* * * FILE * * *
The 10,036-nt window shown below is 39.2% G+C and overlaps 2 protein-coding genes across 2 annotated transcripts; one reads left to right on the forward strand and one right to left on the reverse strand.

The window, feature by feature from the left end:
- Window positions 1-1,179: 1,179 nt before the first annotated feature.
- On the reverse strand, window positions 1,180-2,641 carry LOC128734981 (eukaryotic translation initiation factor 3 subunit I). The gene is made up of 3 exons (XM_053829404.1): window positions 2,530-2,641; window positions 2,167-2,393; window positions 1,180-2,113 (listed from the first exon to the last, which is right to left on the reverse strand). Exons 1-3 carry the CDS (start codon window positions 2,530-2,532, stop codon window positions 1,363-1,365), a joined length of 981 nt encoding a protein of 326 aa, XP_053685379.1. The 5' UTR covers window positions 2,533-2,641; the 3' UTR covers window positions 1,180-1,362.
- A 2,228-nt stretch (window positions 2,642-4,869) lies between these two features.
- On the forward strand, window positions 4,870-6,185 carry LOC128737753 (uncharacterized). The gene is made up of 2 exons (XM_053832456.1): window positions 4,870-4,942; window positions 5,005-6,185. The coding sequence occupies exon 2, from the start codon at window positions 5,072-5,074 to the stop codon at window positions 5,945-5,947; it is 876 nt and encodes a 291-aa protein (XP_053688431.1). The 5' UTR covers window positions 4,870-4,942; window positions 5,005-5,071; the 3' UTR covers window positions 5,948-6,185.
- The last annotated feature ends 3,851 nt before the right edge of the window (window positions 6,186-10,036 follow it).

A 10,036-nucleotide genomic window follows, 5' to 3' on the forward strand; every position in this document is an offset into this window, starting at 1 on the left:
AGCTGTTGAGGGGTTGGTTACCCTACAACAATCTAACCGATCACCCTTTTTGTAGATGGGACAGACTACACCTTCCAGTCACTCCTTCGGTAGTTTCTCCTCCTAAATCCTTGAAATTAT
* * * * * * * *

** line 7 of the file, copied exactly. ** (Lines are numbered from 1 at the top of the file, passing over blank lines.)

- The last annotated feature ends 3,851 nt before the right edge of the window (window positions 6,186-10,036 follow it).